I use Feedly to work my way through each day’s stream of politics, tech, and media stories. Today, I am greeted with a picture of something called Feedly Cloud and the following message:
Scheduled Maintenance Feedly will be back in less than 30 minutes.
60 minutes later, it still says that. Feedly is built on RSS aggregation of my favorite news sources, things like the New York Times, Washington Post, Techcrunch, Protocol, Deadline, Techmeme, and writers like Om Malik and Benedict Evans. Notice that very few newsletter authors make this list, mostly because they push via email. I wonder if that is because vendors like Substack and Revue want to promote their subscription model, but if so that is shortsighted. It’s not about the subscription, it’s about the relationship.
I pay a monthly fee to Feedly, and I get a piece of the Web I can call my own. If I see something I want to find later, I put it in the read later “folder.” If I think I might want to refer to it in the newsletter, I push it to a Feedly board that I can import into Revue along the right side of the screen. If I want to push a story live to the Telegram stream, I drop it on a board where a series of bots posts it to a chain of locations ending with the @gillmorgang Twitter identity. If I click the Feedly icon, it’s now less than 90 minutes ’til Feedly won’t be back.
Luckily, Revue has a section in the right screen list called My Items, where I’ve added a link to a Rolling Stone story with the following title:
Hear How Beck Turned Paul McCartney’s ‘Find My Way’ Into a Funky Dance Number
Rolling Stone has gone to a partial firewall model with a subscribe button, but kindly leaves access to the Vevo promo video embedded on the Gillmor Gang newsletter link below. Someone on the YouTube page has posted part of the Rolling Stonewalled text Wikipedia-style in the comments section, copied below (Beck speaking:)
I remember hanging out with Paul and his wife Nancy several years ago and Nancy mentioned that she wanted to go out dancing before calling it a night. We ended up at some club in West Hollywood and I remember noticing that Paul and Nancy were TEARING IT UP – really enjoying themselves more than anyone else on the dance floor. Last year when he asked me to remix this track, I remembered that night and wanted to try to recapture that amazing spirit I felt while watching him on the dance floor…sort of my little tribute to Paul “in his groove.” When I then heard the falsetto vocal in Paul’s original track I wanted to lean further into something really loose and funky – I pulled out my Hofner (because of course) and put down a few bass lines…and everything came to life from there. The best part of the entire experience, though, came a week after I’d turned in the remix, when Paul called to tell me he’d been dancing in his kitchen to the track all week.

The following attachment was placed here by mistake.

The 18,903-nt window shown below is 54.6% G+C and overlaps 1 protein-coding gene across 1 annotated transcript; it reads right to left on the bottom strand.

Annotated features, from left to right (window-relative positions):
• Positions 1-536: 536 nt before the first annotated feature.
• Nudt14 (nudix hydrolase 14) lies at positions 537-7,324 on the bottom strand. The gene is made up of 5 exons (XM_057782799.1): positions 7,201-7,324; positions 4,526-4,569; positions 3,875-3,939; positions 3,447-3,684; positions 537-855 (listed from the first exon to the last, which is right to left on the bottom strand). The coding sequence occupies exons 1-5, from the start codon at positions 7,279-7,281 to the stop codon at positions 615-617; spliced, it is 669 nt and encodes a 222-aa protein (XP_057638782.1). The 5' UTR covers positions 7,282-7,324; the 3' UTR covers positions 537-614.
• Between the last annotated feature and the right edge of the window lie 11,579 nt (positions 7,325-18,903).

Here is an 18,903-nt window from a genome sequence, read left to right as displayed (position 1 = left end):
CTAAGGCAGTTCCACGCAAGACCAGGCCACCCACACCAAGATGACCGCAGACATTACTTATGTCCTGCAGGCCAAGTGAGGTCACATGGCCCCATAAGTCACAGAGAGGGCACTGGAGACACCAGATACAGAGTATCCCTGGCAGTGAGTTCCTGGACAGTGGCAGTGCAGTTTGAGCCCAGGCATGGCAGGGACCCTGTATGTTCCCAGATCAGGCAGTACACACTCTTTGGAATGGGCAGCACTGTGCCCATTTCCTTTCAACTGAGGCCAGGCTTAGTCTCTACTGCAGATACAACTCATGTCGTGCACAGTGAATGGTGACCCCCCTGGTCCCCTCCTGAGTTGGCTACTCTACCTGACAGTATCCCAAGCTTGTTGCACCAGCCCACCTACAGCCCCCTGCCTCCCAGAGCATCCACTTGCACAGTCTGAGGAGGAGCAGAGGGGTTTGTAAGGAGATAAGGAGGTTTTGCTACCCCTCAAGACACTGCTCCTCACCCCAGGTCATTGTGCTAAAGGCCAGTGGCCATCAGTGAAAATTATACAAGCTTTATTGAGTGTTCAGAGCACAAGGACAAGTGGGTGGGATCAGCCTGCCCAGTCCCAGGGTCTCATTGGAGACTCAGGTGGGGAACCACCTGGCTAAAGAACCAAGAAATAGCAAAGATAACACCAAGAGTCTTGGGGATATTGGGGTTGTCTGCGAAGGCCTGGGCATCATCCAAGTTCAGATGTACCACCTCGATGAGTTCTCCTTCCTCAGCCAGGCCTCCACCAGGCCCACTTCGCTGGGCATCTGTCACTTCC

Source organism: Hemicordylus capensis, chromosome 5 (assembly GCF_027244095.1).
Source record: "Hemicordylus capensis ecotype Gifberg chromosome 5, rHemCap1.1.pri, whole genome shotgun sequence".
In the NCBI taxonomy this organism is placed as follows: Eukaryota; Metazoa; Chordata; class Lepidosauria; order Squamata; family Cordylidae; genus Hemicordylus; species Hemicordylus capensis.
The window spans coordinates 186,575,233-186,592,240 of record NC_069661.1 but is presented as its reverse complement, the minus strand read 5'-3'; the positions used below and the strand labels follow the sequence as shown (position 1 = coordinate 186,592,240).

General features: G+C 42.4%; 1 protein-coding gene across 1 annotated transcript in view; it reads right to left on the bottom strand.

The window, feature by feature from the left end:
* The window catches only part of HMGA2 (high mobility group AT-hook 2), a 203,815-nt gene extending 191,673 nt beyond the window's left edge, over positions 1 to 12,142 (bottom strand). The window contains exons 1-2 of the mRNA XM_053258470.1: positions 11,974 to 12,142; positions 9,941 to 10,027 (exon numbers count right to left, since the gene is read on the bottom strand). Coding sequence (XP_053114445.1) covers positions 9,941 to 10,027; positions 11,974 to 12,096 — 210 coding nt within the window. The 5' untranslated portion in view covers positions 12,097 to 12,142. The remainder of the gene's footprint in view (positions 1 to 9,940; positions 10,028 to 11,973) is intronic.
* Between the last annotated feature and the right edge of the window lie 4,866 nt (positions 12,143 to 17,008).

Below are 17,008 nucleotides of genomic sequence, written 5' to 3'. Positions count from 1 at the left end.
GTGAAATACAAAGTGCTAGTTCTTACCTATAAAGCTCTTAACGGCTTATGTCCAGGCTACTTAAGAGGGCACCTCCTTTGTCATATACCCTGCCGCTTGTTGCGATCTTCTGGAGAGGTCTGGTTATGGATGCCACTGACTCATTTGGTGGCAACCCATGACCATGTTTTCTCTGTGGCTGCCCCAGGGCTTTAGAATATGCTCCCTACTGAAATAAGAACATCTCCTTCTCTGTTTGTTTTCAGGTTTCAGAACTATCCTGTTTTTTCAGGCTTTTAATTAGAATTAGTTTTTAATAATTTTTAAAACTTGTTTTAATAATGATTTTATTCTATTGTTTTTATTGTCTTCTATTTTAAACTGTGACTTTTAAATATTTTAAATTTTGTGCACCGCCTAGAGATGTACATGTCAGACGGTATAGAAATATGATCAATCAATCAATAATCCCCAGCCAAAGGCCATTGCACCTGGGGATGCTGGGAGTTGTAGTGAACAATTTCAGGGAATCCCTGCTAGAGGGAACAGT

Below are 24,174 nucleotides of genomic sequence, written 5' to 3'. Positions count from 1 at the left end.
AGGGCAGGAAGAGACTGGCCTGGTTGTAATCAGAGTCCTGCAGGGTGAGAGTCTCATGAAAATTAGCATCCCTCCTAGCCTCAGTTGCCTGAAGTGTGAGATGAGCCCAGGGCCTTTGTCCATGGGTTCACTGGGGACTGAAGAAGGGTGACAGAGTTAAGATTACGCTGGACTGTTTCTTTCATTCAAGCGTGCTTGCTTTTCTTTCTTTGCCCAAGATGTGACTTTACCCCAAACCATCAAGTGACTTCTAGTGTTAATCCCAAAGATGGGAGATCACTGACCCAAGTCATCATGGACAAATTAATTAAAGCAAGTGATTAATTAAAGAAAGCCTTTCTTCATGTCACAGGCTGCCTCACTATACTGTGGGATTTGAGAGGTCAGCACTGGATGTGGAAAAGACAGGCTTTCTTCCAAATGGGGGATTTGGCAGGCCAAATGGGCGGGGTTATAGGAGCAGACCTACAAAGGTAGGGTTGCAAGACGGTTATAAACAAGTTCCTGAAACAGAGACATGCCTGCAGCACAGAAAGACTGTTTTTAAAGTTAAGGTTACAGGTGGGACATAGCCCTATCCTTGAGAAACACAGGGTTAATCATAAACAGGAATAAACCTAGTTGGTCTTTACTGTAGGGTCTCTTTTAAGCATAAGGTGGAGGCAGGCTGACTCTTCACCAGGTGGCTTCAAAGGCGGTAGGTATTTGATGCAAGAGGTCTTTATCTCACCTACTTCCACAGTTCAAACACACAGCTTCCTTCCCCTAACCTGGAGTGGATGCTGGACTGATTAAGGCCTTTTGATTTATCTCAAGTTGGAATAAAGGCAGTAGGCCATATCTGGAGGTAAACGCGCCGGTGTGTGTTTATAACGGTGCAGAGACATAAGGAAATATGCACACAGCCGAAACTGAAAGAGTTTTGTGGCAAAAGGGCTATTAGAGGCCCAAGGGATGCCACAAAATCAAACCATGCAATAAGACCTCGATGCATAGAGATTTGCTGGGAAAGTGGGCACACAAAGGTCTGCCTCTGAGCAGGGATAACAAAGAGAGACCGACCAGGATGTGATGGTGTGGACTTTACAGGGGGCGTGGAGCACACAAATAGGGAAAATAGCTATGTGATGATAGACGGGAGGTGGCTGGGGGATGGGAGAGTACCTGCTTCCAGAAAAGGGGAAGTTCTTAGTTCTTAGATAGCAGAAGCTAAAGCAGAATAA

The track runs 4:56, so a few clicks later I’m probably down to 80 minutes to go.
Maybe this is a more serious problem, I begin to suspect. Is there a business model problem here? McCartney is getting paid. Beck is getting paid. Steely Dan is not getting paid for that wonderful chord, the one where the keyboard stretches out to the horizon and meets the rhythm track. I’m getting paid, too. Click it again, go ahead.
I went back to the original version of this song, a record called McCartney III which the artist has written, played all the instruments, and recorded track by track during the pandemic. It’s fun, reminiscent of the original McCartney I he released to break up the Beatles in 1970. But this reimagining with Beck I like a whole lot better. Paul may have been the cute one, but he always glowed in resonance with John Lennon. “It’s getting better all the time… Can’t get much worse.” Beck doesn’t have the Lennon mordant wit, but he brings a sardonic edge that works in this vaccinated time.
As Joe Biden joked in his press conference the other day about his predecessor, “Oh God, I miss him.” Not really. We’re reimagining how to get back to work from everywhere, and I bet the answer is a lot more like life + than hybrid. On this episode of the Gillmor Gang, Denis Pombriant uses Zoom’s Stop Video button to great effect to opt out of more Fungible talk, non or otherwise. Now you see him, now you don’t. But he can hear you. It’s Zoom’s new Instant Clubhouse effect. Clap on, clap off. Somehow I doubt we’re eager to give that up as a collaboration tool going forward. Clap back on.
Just then, Feedly came back to life.
from the Gillmor Gang Newsletter
The Gillmor Gang — Frank Radice, Michael Markman, Keith Teare, Denis Pombriant, Brent Leary and Steve Gillmor. Recorded live Friday, March 26, 2021.
Produced and directed by Tina Chase Gillmor @tinagillmor
@fradice, @mickeleh, @denispombriant, @kteare, @brentleary, @stevegillmor, @gillmorgang